Good bacteria in your gut

I bet you’ve heard a lot about the benefits of probiotics—but what about prebiotics? These nondigestible carbohydrates feed the good bacteria in your gut, which have been linked to digestive health, improved immunity, anti-inflammatory effects, and more.

Because prebiotics help probiotics flourish, eating more of them is a smart wellness strategy. Indeed, a 2012 study found a link between a diet high in prebiotics and a reduced risk of developing colorectal cancer. Other research has suggested that prebiotics increase calcium absorption and may improve bone density. And one small study tied prebiotics to increased satiety after meals.

You’re probably already eating some prebiotic foods simply because you like them. But I advise my clients to be strategic about getting prebiotics on a regular basis. And there may be a few prebiotic foods you haven’t tried yet. Here, six of the top prebiotic sources, plus easy, tasty ways to add them to your diet.

 

 

Asparagus

Raw asparagus, specifically. (When it comes to prebiotic produce, raw is usually the way to go because cooking can break down some of the beneficial matter in certain foods.) If you don’t find raw asparagus palatable, try lightly steaming the veggie, so it’s softer but still firm. Serve the asparagus warm, drizzled with tahini or sundried tomato pesto; or chill it and serve cool. Steamed, cooled asparagus is a great alternative to celery for scooping up healthy dips (like hummus, olive tapenade, and guacamole).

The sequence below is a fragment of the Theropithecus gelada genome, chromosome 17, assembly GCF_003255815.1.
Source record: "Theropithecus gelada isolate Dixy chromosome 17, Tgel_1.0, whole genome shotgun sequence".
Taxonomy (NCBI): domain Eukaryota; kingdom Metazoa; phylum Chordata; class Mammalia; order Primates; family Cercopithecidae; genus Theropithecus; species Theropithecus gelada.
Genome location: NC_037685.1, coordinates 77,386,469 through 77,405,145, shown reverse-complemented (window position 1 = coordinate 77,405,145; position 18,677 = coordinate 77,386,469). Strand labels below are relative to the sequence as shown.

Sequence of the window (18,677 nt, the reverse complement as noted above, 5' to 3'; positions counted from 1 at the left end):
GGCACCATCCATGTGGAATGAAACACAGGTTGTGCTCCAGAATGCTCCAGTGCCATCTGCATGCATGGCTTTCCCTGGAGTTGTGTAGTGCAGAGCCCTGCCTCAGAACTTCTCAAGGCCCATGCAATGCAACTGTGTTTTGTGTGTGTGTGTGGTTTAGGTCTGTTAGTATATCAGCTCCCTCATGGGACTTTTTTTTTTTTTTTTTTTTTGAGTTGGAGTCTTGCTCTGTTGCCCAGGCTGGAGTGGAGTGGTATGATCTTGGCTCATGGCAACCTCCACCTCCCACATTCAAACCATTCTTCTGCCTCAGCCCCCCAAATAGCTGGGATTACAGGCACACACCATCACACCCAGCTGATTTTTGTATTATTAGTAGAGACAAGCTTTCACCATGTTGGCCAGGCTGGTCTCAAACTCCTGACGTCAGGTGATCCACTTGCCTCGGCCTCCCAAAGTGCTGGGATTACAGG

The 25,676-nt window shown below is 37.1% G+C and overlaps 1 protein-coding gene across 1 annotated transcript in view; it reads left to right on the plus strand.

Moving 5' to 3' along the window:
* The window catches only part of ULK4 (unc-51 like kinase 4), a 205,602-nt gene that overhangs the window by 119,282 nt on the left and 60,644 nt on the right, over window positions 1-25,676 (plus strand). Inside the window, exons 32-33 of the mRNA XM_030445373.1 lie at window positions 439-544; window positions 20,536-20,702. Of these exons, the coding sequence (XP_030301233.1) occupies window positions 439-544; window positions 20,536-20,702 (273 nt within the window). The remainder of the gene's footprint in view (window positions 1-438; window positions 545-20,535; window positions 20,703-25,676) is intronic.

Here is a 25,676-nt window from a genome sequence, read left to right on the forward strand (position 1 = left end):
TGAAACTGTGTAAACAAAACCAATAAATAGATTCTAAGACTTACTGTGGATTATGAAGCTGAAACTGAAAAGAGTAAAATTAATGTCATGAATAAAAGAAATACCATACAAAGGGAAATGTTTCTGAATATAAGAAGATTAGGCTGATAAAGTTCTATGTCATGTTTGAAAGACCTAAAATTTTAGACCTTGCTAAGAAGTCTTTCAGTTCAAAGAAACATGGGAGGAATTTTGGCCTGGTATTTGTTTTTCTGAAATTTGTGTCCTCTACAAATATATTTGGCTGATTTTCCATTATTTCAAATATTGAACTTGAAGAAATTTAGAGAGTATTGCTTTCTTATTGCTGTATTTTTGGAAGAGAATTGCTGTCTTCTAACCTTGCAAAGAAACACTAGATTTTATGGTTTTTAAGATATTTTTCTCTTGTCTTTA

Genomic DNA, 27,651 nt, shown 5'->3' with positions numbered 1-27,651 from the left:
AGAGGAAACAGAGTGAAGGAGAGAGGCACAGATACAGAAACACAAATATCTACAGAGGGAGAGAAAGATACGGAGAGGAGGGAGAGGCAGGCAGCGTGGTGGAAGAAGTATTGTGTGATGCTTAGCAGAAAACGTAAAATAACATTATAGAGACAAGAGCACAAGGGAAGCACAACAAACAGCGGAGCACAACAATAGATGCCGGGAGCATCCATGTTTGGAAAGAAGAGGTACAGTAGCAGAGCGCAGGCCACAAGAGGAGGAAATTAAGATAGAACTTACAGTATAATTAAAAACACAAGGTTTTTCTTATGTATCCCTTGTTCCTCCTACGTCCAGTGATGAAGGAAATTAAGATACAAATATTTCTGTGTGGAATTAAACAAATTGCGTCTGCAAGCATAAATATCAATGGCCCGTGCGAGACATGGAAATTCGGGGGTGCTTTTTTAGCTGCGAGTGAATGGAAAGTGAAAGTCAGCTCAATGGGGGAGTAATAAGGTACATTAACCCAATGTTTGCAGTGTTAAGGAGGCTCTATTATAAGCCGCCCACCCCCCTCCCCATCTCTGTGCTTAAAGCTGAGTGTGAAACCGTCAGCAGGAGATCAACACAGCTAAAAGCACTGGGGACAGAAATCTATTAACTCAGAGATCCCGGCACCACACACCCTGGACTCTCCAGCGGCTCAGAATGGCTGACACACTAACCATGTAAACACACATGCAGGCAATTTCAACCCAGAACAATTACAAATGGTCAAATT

Bananas

For an extra prebiotic boost, look for bananas that are not quite fully ripe. Slice and drizzle the fruit with almond butter. Or chop and add some banana to Greek yogurt, along with fresh grated ginger and a dash of ground cinnamon. If you have a powerful blender, you can also whip an underripe banana into a smoothie, along with a sweeter fruit like berries or mango for more flavor.

 

 

Dandelion greens

Add raw dandelion greens to a salad, or use a small handful as the base of a side dish or a bed for lean protein, like fish or lentils. To offset the bitterness of the greens, toss them in a dressing made with of EVOO, lemon, and garlic, and top with sliced almonds. If you find the flavor too intense, balance it with sweeter foods like cooked yams, sautéed yellow onions, or in-season fruit.